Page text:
Yellow jackets can be tricky to treat because the entry and exit holes where you see the wasps going into and out of the house may be quite some distance from the actual nest. If you treat the holes with a repellent insecticide, the wasps may just wind up going into the house to avoid the insecticide.

As with hornets, the treatment of yellow jacket problems is best left to professionals.


Paper Wasps

Close-up of a yellow jacket

There are many species of paper wasps. The name refers to their nesting habit of building exposed paper nests, rather than nests enclosed in a paper outer layer like hornets and yellow jackets do.

Paper wasps vary in their degree of aggressiveness, but most are not very aggressive unless they are threatened. They commonly build nests on door and window frames, under patio furniture, behind shutters, and in other semi-protected places.

Most species of paper wasps are not obligate social insects, but it's not uncommon for multiple individuals to build nests very close to each other or to tend the same nest. But they're not true social insects because they don't require a colony, nor is there any apparent division of labor. They're more like residents who happen to live in the same apartment building, than a cooperative unit like a yellow jacket or hornet colony.

Please contact us for more information on stinging insect removal or to schedule a service appointment. We look forward to your call.


Jarrod's Corner

The Dayton area just ranked #34 in the nation for bed bugs. If you need help, call today for a free estimate. Here is a picture from a heat treatment today in Huber Heights.

--Posted by Jarrod Kelley on
Nov 02, 2018 11:12:28 am.

Here are some impressive mud tubes found at a home in Englewood. We treated this home with a combo chemical/bait treatment.

--Posted by Jarrod Kelley on
Oct 03, 2018 09:12:44 pm.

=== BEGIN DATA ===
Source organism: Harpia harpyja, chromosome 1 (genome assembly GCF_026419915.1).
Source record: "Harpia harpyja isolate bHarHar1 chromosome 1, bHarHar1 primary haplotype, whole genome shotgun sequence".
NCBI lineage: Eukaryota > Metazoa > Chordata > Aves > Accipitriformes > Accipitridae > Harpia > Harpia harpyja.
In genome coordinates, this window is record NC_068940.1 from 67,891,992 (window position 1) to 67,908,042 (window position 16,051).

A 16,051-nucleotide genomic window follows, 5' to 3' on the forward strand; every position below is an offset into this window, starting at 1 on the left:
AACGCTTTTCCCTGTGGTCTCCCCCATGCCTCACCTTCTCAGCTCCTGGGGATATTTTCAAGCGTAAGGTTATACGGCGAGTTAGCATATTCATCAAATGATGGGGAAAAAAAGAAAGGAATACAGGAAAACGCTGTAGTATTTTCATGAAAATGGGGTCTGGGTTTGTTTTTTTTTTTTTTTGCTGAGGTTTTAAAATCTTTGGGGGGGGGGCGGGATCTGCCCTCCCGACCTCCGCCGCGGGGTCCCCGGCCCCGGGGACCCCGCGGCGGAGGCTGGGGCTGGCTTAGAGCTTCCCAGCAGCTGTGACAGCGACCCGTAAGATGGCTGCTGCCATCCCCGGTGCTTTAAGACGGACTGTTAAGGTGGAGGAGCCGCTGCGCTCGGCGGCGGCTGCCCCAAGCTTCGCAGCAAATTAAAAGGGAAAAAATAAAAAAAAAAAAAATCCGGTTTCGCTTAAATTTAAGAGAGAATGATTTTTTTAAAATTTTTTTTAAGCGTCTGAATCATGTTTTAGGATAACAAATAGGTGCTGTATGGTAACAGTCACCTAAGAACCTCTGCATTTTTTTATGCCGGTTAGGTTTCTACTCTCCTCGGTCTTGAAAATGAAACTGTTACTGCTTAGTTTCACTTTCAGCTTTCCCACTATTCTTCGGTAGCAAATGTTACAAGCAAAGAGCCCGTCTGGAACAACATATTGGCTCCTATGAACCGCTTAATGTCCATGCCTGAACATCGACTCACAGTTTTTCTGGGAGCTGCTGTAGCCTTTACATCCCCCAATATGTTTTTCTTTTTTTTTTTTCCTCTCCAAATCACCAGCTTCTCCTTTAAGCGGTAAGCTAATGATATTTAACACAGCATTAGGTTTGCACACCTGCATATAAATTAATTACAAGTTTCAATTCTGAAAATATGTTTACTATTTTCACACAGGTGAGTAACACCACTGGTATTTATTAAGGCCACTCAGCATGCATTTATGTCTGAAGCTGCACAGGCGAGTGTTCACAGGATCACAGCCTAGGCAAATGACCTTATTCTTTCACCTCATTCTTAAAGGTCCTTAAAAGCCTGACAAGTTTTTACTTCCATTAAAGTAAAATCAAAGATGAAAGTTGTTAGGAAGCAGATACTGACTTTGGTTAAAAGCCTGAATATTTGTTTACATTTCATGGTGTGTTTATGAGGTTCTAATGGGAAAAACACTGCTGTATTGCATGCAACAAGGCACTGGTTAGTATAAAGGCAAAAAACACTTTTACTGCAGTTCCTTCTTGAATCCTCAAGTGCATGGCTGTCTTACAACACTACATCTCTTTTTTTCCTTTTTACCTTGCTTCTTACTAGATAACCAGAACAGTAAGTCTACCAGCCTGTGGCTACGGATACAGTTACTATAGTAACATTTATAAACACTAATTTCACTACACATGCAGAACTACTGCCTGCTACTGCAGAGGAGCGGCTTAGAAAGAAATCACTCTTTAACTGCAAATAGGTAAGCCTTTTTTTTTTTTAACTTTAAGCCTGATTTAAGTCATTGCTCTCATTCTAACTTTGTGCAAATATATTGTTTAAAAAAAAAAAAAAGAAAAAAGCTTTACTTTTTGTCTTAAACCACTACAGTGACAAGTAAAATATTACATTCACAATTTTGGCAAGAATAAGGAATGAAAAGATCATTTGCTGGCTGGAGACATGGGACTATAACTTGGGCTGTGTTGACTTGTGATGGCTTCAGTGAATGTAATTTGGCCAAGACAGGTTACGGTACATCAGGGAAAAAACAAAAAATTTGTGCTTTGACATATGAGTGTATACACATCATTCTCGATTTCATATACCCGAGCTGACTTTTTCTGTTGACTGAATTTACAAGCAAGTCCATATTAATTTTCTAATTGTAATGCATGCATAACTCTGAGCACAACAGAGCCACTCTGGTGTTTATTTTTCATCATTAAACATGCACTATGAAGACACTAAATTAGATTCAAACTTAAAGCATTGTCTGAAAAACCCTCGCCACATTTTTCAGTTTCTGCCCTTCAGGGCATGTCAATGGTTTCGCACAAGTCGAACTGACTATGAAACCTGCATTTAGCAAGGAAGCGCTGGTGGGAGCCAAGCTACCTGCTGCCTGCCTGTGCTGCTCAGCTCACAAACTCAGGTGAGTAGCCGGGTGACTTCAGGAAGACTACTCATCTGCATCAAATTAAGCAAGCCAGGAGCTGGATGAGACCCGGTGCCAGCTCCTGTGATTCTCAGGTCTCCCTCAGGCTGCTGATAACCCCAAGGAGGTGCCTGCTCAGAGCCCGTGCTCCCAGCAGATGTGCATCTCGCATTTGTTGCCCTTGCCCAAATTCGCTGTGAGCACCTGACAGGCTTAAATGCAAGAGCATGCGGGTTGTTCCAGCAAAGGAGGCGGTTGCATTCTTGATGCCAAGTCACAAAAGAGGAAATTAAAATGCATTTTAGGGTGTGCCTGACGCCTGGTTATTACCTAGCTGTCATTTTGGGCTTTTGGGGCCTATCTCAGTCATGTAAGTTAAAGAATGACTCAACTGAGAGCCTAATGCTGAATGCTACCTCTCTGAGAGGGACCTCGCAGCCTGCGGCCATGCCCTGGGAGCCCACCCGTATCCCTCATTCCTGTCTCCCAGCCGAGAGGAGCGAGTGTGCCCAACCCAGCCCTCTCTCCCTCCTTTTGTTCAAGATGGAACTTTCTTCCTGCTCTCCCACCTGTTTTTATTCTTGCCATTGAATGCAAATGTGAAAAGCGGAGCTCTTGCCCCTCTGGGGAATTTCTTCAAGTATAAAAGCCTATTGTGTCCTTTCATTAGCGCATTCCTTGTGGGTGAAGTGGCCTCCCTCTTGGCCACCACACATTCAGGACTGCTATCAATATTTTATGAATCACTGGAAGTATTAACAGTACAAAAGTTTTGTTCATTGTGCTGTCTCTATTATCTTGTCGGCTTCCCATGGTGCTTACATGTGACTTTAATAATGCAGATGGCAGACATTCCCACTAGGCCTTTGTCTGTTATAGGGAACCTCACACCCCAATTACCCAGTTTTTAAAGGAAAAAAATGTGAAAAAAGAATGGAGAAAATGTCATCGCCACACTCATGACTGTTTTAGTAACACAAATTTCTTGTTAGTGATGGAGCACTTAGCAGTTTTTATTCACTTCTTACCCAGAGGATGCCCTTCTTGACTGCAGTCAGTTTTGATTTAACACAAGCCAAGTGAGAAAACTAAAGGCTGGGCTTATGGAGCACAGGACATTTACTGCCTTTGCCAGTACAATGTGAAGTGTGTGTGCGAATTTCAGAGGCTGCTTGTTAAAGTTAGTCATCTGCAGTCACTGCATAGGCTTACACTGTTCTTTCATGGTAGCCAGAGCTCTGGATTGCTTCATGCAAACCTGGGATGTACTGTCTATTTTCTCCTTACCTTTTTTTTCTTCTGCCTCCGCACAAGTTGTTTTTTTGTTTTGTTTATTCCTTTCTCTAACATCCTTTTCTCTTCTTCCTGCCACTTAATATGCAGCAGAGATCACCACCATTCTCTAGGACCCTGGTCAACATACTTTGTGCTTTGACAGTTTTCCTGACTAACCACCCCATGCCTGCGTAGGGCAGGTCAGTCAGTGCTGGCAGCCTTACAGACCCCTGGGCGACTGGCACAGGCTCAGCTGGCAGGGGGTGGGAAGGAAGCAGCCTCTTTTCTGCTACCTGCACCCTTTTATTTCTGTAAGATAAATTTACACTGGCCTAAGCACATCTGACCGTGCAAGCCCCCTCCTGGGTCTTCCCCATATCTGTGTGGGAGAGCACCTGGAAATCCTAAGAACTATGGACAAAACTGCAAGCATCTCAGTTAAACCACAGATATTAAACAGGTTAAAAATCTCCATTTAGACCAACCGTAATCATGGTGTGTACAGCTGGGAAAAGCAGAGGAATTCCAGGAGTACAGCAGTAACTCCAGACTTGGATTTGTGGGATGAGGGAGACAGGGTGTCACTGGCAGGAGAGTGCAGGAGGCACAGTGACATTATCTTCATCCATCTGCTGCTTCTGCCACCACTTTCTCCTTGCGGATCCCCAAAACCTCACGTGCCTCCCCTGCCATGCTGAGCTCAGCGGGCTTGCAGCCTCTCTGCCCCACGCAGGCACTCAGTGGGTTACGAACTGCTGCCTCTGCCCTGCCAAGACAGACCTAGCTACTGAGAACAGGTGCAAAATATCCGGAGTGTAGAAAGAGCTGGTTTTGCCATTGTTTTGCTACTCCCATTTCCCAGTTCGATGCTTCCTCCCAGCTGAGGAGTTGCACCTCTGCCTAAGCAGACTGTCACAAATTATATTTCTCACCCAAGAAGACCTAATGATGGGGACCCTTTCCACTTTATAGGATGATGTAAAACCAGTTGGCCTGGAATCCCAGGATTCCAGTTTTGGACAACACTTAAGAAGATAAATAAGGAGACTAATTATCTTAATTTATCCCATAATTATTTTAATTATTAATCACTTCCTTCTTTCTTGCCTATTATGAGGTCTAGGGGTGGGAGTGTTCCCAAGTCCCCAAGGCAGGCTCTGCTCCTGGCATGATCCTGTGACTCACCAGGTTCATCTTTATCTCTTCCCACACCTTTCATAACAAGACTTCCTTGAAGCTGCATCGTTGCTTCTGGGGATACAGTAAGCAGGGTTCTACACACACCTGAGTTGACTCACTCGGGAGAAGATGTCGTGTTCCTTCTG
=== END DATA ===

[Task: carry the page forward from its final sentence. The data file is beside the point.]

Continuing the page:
Check out today’s latest post from a termite treatment in Springfield!

--Posted by Jarrod Kelley on
Sep 20, 2018 08:58:53 pm.

We service the entire Miami Valley for all your pest control needs. Today, we were in Springfield helping a customer with bed bugs.

--Posted by Jarrod Kelley on
Sep 05, 2018 10:07:21 am.

Check out this video from a bed bug heat treatment done near downtown Dayton today.

--Posted by Jarrod Kelley on
Aug 29, 2018 11:08:23 am.

I’m often asked by my customers if our vehicles will have a big bug on the side of it when we arrive for a service call. This question always comes up when we are called for a bed bug problem. Take a look at the following link ...

--Posted by Jarrod Kelley on
Aug 24, 2018 03:24:44 pm.

Bee and hornet season is here. Unsure what a hornets nest looks like?  Follow this link to see...

--Posted by Jarrod Kelley on
Aug 18, 2018 08:49:10 am.

Here are a few pics from heat treatment performed in Kettering today.

--Posted by Jarrod Kelley on
Aug 13, 2018 11:36:18 am.

Flea season is in full swing. Are these bloodsuckers invading your home?

--Posted by Jarrod Kelley on
Aug 09, 2018 04:16:43 pm.

Here is a photo from another heat treatment performed near downtown Dayton today.

--Posted by Jarrod Kelley on
Aug 08, 2018 10:28:56 am.

Here is a handy reference guide put out by OSU’s entomology department. If you think you have bed bugs or aren’t quite sure what one looks like, here a good place to start!

--Posted by Jarrod Kelley on
Aug 07, 2018 10:28:18 pm.

Termites are still busy during this hot summer. Did you know this insect never sleeps?  They are working 24/7 looking for food (i.e. your house)!

--Posted by Jarrod Kelley on
Jul 26, 2018 02:58:09 pm.